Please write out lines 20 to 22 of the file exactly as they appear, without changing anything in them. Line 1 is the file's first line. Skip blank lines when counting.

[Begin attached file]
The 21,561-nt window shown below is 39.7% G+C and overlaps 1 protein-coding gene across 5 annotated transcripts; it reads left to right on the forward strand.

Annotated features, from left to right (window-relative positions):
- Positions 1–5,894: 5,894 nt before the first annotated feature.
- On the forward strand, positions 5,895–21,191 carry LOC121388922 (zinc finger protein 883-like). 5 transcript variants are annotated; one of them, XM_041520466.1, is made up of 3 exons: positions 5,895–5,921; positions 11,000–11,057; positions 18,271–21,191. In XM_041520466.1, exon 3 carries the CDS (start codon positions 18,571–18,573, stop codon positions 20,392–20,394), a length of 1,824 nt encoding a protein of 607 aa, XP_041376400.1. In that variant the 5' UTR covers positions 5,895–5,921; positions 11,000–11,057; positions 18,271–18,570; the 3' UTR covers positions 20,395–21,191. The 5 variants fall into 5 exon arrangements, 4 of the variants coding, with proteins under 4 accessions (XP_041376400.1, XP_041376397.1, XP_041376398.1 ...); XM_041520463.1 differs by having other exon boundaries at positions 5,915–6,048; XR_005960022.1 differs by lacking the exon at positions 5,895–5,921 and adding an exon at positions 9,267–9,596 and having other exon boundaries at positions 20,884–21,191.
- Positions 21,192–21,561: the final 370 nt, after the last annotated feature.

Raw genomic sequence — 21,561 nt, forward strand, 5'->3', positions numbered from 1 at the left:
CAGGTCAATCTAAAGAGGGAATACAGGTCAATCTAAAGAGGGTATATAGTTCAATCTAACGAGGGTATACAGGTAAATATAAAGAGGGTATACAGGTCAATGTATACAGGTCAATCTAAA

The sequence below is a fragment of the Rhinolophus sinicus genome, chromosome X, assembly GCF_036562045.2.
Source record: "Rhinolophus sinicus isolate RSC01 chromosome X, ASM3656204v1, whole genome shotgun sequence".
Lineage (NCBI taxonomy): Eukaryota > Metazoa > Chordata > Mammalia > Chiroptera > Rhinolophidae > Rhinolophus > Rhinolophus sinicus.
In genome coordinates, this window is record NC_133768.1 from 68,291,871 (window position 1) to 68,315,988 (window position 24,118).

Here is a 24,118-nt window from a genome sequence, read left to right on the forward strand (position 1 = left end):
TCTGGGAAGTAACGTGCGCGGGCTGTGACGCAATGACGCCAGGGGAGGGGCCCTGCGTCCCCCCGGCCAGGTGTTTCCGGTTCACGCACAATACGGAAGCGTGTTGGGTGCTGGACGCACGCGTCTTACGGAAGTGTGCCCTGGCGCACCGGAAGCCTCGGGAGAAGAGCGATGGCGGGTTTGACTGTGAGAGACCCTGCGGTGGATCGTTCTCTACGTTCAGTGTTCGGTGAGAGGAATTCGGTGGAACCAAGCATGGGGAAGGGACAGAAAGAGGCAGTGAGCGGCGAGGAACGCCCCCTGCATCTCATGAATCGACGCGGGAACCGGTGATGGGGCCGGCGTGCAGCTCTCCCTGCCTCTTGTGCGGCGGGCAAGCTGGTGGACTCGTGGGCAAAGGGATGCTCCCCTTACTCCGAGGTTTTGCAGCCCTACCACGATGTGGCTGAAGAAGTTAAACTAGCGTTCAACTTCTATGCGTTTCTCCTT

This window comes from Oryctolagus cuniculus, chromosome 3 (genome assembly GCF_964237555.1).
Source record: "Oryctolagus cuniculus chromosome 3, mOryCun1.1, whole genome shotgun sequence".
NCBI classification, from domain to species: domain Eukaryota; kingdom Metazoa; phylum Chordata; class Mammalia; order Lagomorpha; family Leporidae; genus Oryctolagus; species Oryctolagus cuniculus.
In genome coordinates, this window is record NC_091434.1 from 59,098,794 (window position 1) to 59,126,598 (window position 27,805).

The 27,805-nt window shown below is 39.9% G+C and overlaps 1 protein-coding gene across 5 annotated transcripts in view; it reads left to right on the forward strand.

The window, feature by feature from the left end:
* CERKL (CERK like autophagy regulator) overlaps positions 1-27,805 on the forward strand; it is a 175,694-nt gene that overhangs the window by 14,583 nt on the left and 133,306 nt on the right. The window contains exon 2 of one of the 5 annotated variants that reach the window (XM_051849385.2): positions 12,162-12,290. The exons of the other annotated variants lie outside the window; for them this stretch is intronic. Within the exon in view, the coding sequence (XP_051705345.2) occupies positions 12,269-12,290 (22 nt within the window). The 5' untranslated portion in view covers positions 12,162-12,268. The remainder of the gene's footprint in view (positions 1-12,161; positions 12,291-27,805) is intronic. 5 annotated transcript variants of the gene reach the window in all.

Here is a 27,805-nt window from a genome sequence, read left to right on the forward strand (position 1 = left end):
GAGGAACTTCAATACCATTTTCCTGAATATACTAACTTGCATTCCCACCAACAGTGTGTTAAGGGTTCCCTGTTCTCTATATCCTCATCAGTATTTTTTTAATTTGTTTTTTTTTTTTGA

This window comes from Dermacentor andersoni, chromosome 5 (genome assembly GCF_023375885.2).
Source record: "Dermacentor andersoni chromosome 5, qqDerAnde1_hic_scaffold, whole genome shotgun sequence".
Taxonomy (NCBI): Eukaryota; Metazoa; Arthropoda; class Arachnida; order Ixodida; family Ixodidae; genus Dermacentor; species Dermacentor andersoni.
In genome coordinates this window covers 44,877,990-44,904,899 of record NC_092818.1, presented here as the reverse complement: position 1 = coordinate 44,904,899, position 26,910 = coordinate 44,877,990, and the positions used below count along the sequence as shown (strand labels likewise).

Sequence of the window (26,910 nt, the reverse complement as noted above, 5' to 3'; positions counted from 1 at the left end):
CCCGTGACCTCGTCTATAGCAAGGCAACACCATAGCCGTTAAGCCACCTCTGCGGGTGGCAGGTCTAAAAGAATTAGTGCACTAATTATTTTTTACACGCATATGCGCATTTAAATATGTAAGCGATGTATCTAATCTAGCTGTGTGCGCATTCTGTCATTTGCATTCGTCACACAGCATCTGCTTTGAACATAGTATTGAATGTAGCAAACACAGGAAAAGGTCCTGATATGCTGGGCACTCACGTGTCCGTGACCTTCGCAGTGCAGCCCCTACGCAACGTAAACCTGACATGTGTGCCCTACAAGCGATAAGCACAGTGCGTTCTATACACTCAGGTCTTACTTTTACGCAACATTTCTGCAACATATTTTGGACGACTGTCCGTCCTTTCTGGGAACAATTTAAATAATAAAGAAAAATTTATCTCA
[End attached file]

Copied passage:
* CERKL (CERK like autophagy regulator) overlaps positions 1-27,805 on the forward strand; it is a 175,694-nt gene that overhangs the window by 14,583 nt on the left and 133,306 nt on the right. The window contains exon 2 of one of the 5 annotated variants that reach the window (XM_051849385.2): positions 12,162-12,290. The exons of the other annotated variants lie outside the window; for them this stretch is intronic. Within the exon in view, the coding sequence (XP_051705345.2) occupies positions 12,269-12,290 (22 nt within the window). The 5' untranslated portion in view covers positions 12,162-12,268. The remainder of the gene's footprint in view (positions 1-12,161; positions 12,291-27,805) is intronic. 5 annotated transcript variants of the gene reach the window in all.

Here is a 27,805-nt window from a genome sequence, read left to right on the forward strand (position 1 = left end):
GAGGAACTTCAATACCATTTTCCTGAATATACTAACTTGCATTCCCACCAACAGTGTGTTAAGGGTTCCCTGTTCTCTATATCCTCATCAGTATTTTTTTAATTTGTTTTTTTTTTTTGA